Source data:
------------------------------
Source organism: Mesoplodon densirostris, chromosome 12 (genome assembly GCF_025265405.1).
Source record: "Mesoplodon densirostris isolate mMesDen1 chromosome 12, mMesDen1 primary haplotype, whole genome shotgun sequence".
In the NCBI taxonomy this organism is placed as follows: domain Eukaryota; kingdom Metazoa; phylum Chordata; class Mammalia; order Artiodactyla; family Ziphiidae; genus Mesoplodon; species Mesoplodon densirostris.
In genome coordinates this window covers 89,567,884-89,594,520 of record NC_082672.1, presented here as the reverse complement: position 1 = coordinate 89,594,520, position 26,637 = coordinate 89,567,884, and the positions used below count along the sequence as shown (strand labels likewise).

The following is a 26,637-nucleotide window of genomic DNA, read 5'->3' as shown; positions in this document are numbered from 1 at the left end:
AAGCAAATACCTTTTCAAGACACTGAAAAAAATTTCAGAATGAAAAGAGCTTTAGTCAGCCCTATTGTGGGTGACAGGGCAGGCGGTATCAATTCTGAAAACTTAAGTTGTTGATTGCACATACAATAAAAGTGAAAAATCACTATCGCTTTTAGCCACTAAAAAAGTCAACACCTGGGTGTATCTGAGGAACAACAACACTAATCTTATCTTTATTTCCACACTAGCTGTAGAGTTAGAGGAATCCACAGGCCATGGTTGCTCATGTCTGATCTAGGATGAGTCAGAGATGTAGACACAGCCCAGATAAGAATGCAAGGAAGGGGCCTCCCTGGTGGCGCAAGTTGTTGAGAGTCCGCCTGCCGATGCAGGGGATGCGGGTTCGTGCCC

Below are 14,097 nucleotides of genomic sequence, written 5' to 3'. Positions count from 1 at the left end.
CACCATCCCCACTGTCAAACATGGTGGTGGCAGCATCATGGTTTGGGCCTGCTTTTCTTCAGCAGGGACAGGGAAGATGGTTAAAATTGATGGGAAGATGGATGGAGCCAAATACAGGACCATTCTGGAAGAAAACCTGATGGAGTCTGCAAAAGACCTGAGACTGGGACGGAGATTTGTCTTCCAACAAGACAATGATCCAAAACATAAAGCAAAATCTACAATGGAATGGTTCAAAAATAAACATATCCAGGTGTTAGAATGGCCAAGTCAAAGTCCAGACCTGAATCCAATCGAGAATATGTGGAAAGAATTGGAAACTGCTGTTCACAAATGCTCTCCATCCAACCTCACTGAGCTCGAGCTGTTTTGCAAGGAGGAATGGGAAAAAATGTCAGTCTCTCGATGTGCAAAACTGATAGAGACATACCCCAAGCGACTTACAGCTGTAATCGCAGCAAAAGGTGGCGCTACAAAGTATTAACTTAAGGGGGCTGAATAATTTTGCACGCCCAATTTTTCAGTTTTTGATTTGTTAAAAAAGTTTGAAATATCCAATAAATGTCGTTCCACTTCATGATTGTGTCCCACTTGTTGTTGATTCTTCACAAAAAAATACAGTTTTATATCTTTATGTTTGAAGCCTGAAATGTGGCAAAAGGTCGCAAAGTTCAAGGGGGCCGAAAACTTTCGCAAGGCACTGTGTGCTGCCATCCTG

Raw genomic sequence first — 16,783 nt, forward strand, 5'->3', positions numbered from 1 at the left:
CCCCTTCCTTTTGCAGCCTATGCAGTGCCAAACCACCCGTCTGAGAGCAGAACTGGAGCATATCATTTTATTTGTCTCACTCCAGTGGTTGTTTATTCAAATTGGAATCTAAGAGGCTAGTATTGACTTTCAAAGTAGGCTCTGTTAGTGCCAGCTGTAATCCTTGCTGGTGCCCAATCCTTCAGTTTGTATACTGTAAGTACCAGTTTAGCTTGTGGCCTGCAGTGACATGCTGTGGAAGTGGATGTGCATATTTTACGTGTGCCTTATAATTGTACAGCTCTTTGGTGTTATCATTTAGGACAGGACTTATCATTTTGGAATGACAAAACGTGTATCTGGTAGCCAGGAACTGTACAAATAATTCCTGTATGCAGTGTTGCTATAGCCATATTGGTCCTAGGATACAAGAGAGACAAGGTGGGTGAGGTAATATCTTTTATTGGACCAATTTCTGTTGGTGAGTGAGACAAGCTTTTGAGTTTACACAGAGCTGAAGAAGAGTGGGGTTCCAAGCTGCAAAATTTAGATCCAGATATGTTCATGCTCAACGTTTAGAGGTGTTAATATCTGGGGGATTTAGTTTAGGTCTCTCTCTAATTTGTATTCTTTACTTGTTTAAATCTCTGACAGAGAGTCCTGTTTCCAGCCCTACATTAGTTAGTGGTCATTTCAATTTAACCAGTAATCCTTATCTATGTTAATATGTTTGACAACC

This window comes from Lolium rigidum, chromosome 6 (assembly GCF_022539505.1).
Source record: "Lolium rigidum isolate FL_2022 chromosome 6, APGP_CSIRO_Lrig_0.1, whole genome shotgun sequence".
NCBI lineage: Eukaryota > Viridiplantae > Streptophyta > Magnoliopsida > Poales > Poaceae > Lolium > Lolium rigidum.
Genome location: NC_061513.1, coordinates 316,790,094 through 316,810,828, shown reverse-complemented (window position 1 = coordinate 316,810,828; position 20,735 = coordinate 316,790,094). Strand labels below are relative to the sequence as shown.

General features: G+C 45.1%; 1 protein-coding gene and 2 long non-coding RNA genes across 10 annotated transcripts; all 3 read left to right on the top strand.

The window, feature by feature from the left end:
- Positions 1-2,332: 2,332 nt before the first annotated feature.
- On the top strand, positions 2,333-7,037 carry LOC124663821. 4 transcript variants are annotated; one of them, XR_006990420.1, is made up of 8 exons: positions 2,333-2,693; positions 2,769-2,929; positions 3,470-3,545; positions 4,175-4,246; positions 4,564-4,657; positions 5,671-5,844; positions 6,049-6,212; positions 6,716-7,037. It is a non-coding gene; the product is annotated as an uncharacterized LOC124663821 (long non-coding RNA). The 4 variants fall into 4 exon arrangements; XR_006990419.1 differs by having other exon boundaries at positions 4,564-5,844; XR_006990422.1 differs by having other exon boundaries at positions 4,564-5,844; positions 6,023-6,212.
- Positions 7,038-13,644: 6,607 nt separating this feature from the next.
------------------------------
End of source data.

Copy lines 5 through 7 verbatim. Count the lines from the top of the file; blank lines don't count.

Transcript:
The following is a 26,637-nucleotide window of genomic DNA, read 5'->3' as shown; positions in this document are numbered from 1 at the left end:
AAGCAAATACCTTTTCAAGACACTGAAAAAAATTTCAGAATGAAAAGAGCTTTAGTCAGCCCTATTGTGGGTGACAGGGCAGGCGGTATCAATTCTGAAAACTTAAGTTGTTGATTGCACATACAATAAAAGTGAAAAATCACTATCGCTTTTAGCCACTAAAAAAGTCAACACCTGGGTGTATCTGAGGAACAACAACACTAATCTTATCTTTATTTCCACACTAGCTGTAGAGTTAGAGGAATCCACAGGCCATGGTTGCTCATGTCTGATCTAGGATGAGTCAGAGATGTAGACACAGCCCAGATAAGAATGCAAGGAAGGGGCCTCCCTGGTGGCGCAAGTTGTTGAGAGTCCGCCTGCCGATGCAGGGGATGCGGGTTCGTGCCC

Below are 14,097 nucleotides of genomic sequence, written 5' to 3'. Positions count from 1 at the left end.